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5 things to know about the latest N.W.T. legislature sitting

Members of the N.W.T. legislative assembly will be back in session today for the first time since the assembly last wrapped on March 12. Here are five things you should keep in mind about this spring’s sitting.
Regular MLAs, from left, Jane Groenewegen, Daryl Dolynny, Robert Bouchard, Michael Nadli, Robert Hawkins, Wendy Bisaro, Alfred Moses and Bob Bromley attend a session of the Northwest Territories legislative assembly last fall. (Chantal Dubuc/CBC)

Members of the N.W.T. legislative assembly will be back in session today for the first time since the assembly last wrapped on March 12. Here are five things you should keep in mind about this spring's sitting. 

1. It's not the last sitting before the election

It's the second-to-last, and will run from today to June 4 — a relatively brisk sitting before a lengthy summer break.

The last sitting will also be short, running from Sept. 29 to Oct. 8, and then that's it for the 17th assembly.

2. Election fever is about to ramp up

In April, the N.W.T. government officially pushed the date of the territorial election to Nov. 23 from Oct. 5 (where it was seen to potentially conflict with an expected fall federal election.) 

Several currently-serving MLAs have already announced their intention to run again, while the plans of other MLAs — such as Finance Minister Michael Miltenberger — remain unknown.

It will be interesting to track the statements of MLAs with election designs. Mackenzie Delta MLA Frederick Blake, Jr., who spoke little during this assembly's initial years and plans to run for re-election, has grown increasingly more vocal about issues like infrastructure in the past six months. Meanwhile, ever-voluble Sahtu MLA Norman Yakeleya, who also plans to run again, said in April that he supports the practice of hydraulic fracturing in his region.

Infrastructure projects such as an all-weather road from Wrigley to Tulita or an all-weather road to the territory's diamond mines will likely get increased lip service now that the federal government has increased the territory's borrowing limit by $500 million to $1.3 billion.

3. The clock is ticking on those N.W.T. fracking regulations

The territorial government is holding a series of public engagement sessions in several communities about N.W.T-made regulations for the controversial resource-extraction process. Unsurprisingly, many sessions saw the debate turn to whether the territory should even let the practice happen at all, with some residents calling for an all-out ban.

Frame Lake MLA Wendy Bisaro says the timeline to have fracking regulations approved by the fall is a touch ambitious. (Chantal Dubuc/CBC)

The government has said it would like cabinet to approve the regulations by the fall. Frame Lake MLA Wendy Bisaro says that timeline is a touch ambitious.

"I appreciate that the government is trying to sort of put the regulations out there and put some controls on how fracking is going to occur. But I think there's an awful lot of people who don't yet agree with the fact that we should be fracking. And we need to have this discussion," she says.

Meanwhile, opposition to fracking is showing no signs of letting up: supporters of a petition calling for a moratorium on fracking say they plan to march from the Yellowknife post office to the legislative assembly building on June 2, the third-last day of this sitting. The government's engagement tour is expected to resume that day in Colville Lake and wrap up in Yellowknife on June 15 and 16.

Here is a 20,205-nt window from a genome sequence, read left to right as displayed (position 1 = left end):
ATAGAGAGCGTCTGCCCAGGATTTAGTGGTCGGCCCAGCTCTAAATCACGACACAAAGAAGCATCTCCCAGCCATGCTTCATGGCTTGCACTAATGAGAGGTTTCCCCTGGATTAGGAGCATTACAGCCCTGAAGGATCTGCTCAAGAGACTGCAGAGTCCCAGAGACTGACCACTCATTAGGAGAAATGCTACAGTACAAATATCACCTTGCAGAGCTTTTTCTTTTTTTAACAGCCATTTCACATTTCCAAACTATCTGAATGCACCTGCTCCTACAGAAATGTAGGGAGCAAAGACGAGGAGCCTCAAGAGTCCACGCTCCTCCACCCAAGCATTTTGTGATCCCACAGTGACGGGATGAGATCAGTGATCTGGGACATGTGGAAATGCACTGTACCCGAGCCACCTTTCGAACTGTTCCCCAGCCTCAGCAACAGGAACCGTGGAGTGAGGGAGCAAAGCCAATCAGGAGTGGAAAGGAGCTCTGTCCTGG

4. There's other unfinished business

Some hoped-for legislation has already been kiboshed. For example: Last fall regular MLAs voted in favour of an ombudsman's office. But in February cabinet responded by saying there was not enough time in this assembly to craft the legislation. It also said that finding annual funding for the office (estimated at $400,000 to $600,000 a year) would be a challenge. The result? The ombudsman initiative was effectively punted off to the next assembly.

But MLAs still hope to pass some previously-mentioned bills during the waning days of this assembly, including the new Financial Administration Act. One of the key changes proposed in the bill, which has only undergone two of its three required readings, would see MLAs debate and vote on all short- and long-term borrowing, every year, in the assembly. The bill would also ensure that the borrowing plan is attached to every year's main estimates and, more importantly, ensure the plan is tabled — i.e. shared with the public.

Hay River North MLA Robert Bouchard says he supports the change.

"I think having that discussion in the public is an open, transparent process," he says.

5. Expect some surprises

Bisaro says she expects "quite a few" new bills to be introduced in the house in the next two sittings. When asked what kind of new bills the public can expect, Bisaro quipped, "I can't tell you or I'd have to shoot you." (Bills are not made public until they undergo first reading.)

The next sitting may also bring some news about the hoped-for implementation of 911 service in the territory: MLAs will receive a briefing on the issue Wednesday at 6 p.m. at the legislative assembly. The briefing is open to the public, too.

Follow @gq_in_yk for the latest N.W.T. legislative assembly news.

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